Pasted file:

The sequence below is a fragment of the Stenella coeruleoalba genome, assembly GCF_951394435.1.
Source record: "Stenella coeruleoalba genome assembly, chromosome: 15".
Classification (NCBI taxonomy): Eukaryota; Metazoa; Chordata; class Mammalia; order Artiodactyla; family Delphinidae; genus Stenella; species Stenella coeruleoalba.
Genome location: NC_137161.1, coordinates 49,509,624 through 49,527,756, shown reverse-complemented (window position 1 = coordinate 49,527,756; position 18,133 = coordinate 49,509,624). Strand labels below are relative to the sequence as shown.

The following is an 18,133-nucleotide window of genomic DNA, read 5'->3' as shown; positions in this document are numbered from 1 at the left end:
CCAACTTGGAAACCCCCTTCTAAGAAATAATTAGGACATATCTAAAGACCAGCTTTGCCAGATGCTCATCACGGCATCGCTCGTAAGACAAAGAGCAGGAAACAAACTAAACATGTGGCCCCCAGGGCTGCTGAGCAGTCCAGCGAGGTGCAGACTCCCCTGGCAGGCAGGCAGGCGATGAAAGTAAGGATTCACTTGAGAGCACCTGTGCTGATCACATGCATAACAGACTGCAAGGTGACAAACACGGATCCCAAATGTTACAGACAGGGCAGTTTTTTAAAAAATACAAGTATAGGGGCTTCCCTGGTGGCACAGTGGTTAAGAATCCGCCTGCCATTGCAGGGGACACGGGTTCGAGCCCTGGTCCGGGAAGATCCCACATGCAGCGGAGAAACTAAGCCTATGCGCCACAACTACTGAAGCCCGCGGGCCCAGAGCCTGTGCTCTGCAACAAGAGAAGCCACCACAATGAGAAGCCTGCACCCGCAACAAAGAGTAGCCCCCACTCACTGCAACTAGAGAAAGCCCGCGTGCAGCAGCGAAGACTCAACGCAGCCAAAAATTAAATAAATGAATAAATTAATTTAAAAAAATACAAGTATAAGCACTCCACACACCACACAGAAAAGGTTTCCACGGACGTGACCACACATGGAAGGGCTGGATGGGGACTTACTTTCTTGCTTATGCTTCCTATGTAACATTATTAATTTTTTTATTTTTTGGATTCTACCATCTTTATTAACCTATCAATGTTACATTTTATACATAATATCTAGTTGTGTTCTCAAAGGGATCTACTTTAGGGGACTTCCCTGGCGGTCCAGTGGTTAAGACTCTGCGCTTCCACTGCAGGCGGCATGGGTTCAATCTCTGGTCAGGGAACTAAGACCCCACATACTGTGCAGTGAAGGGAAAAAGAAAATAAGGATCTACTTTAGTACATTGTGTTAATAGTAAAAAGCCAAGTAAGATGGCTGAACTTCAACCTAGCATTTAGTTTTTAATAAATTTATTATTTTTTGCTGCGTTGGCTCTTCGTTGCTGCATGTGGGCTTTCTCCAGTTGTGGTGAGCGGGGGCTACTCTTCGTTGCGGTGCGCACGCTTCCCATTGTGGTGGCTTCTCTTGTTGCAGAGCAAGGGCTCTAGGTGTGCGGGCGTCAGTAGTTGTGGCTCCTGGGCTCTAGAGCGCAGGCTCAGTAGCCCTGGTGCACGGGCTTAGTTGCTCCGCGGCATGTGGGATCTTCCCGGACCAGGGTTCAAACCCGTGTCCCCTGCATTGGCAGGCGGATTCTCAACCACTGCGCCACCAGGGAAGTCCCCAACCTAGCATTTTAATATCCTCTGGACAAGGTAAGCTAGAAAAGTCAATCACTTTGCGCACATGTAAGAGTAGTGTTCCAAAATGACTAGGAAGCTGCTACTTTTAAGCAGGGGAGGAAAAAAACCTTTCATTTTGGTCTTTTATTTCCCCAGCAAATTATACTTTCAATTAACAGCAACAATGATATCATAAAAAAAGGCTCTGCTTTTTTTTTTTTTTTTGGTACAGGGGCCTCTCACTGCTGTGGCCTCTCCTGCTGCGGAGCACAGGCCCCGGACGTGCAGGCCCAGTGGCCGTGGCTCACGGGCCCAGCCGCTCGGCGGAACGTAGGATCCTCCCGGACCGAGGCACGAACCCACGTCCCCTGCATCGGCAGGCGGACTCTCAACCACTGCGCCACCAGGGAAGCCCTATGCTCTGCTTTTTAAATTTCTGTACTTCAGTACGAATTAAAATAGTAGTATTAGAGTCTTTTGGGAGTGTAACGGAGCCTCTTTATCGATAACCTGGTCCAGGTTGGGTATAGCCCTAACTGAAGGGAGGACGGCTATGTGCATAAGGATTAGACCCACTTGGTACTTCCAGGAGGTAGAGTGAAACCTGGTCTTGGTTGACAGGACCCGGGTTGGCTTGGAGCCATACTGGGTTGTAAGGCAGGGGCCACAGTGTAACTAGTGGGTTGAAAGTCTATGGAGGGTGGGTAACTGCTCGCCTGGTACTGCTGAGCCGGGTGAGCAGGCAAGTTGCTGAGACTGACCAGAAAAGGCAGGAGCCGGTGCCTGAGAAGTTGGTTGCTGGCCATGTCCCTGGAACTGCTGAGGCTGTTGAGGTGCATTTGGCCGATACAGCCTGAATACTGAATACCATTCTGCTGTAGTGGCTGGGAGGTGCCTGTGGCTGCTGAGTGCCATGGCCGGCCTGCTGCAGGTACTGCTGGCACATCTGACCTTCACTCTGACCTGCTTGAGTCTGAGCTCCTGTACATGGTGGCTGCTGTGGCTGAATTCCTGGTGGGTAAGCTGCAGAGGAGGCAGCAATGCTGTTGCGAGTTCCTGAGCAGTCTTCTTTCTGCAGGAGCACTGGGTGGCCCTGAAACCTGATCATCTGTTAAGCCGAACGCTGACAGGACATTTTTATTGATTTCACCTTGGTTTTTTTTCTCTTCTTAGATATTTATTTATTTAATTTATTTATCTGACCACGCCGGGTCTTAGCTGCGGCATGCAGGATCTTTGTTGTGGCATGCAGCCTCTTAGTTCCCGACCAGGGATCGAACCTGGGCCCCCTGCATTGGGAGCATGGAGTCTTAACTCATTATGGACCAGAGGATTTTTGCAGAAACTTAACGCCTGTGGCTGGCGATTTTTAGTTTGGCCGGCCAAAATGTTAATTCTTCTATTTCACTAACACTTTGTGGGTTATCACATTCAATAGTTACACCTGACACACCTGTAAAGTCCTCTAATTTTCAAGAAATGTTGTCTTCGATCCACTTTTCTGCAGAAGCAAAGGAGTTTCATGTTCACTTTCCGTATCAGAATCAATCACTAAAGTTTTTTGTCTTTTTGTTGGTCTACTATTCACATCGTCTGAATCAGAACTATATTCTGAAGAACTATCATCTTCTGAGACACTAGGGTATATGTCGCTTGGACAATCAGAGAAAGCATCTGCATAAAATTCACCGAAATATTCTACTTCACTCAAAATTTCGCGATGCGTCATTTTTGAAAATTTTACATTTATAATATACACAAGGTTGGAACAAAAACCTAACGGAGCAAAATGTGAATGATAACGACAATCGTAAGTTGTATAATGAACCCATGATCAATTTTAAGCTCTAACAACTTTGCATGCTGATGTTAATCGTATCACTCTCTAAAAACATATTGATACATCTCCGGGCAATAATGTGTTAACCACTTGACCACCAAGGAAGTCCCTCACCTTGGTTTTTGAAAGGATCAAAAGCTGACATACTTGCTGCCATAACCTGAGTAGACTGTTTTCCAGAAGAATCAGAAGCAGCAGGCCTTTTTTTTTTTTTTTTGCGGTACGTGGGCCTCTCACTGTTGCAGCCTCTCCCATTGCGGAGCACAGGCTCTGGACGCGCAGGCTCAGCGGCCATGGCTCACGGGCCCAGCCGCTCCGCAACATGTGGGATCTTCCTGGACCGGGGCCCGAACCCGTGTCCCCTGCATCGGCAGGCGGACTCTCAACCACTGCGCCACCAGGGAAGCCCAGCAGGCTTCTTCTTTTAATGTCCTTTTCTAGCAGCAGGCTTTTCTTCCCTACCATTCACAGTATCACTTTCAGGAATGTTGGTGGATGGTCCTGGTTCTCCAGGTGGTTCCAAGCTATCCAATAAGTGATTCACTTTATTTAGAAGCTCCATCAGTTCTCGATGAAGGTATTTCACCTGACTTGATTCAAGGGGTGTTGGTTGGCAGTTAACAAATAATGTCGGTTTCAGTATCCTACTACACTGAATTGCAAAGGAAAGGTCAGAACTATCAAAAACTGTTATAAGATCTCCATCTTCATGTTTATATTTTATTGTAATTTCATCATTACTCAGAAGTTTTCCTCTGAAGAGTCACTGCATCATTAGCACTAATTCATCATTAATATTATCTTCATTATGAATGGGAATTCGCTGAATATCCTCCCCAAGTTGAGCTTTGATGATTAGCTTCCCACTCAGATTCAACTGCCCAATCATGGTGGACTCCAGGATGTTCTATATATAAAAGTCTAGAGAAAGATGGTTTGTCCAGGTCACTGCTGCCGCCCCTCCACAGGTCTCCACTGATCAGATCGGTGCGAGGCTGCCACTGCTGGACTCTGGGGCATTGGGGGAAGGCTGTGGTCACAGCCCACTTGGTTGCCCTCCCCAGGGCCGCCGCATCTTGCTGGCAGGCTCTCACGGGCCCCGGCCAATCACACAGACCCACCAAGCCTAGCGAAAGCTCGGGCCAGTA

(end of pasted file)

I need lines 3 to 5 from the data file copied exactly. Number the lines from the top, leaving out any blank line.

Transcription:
Classification (NCBI taxonomy): Eukaryota; Metazoa; Chordata; class Mammalia; order Artiodactyla; family Delphinidae; genus Stenella; species Stenella coeruleoalba.
Genome location: NC_137161.1, coordinates 49,509,624 through 49,527,756, shown reverse-complemented (window position 1 = coordinate 49,527,756; position 18,133 = coordinate 49,509,624). Strand labels below are relative to the sequence as shown.

The following is an 18,133-nucleotide window of genomic DNA, read 5'->3' as shown; positions in this document are numbered from 1 at the left end: